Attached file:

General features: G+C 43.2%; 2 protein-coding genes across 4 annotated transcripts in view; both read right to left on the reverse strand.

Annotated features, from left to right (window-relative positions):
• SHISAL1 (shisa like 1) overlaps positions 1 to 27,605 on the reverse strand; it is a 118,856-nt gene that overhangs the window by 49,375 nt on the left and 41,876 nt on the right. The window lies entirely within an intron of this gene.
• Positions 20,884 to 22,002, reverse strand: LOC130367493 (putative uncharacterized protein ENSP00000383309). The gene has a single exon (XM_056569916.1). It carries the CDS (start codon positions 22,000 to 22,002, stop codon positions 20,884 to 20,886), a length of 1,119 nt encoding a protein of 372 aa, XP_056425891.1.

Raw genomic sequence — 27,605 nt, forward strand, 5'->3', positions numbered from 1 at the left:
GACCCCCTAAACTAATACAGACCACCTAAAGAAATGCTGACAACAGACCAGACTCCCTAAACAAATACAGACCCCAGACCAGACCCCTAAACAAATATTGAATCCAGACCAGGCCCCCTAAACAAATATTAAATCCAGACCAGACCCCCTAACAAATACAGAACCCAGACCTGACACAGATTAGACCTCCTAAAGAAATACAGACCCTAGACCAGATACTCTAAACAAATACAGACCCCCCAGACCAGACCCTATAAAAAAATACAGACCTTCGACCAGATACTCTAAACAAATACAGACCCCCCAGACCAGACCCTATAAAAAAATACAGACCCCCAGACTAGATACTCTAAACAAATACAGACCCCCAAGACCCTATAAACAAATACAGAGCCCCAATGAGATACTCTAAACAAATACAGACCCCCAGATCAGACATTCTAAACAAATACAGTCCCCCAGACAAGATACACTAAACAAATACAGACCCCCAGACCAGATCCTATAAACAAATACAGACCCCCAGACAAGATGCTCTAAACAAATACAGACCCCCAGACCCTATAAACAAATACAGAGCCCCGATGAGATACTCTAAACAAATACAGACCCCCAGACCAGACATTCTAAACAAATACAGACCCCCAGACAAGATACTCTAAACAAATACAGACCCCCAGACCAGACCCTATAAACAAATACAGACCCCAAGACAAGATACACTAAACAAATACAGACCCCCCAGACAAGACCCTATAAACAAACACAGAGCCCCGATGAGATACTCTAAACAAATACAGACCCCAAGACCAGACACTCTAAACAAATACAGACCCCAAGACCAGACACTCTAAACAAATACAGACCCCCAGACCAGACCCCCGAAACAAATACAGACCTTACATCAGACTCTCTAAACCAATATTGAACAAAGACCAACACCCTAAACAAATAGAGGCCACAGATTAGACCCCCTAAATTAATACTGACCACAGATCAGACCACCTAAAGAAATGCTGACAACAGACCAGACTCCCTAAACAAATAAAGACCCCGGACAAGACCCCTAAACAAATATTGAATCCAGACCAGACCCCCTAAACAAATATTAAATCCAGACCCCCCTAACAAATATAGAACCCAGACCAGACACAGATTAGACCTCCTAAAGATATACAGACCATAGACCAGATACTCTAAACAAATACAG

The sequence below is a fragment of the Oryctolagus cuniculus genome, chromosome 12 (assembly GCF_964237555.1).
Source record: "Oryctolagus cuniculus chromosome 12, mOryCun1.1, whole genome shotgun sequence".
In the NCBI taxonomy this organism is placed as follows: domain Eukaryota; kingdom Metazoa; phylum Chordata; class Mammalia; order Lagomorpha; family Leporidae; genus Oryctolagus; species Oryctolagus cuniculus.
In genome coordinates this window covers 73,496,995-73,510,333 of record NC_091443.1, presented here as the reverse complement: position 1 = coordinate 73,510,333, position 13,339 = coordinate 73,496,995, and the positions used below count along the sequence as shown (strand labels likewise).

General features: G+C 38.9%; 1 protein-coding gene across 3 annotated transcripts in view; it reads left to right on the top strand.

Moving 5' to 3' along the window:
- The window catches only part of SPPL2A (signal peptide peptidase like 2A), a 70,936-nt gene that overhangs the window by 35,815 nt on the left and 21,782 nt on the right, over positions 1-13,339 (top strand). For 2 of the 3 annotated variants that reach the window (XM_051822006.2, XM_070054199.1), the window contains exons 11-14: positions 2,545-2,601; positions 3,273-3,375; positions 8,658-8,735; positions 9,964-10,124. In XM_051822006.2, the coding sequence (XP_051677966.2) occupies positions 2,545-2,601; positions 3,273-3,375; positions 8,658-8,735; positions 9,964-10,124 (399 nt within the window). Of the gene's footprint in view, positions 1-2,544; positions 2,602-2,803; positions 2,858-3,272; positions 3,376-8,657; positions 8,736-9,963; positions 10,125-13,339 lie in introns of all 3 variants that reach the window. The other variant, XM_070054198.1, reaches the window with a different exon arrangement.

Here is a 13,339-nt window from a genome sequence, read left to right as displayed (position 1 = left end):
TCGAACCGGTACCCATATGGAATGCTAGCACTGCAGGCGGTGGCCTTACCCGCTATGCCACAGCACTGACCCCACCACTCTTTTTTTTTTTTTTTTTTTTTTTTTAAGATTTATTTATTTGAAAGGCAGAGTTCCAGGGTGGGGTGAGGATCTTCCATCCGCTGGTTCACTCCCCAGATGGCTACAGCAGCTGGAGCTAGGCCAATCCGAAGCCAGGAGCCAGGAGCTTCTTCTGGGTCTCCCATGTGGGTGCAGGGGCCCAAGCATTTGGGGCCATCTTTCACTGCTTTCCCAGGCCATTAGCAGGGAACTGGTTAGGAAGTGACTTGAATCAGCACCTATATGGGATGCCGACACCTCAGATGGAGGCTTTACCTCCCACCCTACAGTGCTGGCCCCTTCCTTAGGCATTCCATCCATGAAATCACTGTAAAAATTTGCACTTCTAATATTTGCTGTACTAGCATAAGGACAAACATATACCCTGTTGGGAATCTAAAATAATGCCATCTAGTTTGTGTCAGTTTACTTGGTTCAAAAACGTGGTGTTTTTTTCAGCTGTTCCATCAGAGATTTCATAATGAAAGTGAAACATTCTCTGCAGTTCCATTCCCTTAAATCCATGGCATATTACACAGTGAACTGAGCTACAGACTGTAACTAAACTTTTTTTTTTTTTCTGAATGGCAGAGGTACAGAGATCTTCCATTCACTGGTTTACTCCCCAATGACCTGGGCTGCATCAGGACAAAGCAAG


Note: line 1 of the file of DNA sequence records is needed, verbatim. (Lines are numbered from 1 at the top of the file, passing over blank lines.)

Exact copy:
General features: G+C 43.2%; 2 protein-coding genes across 4 annotated transcripts in view; both read right to left on the reverse strand.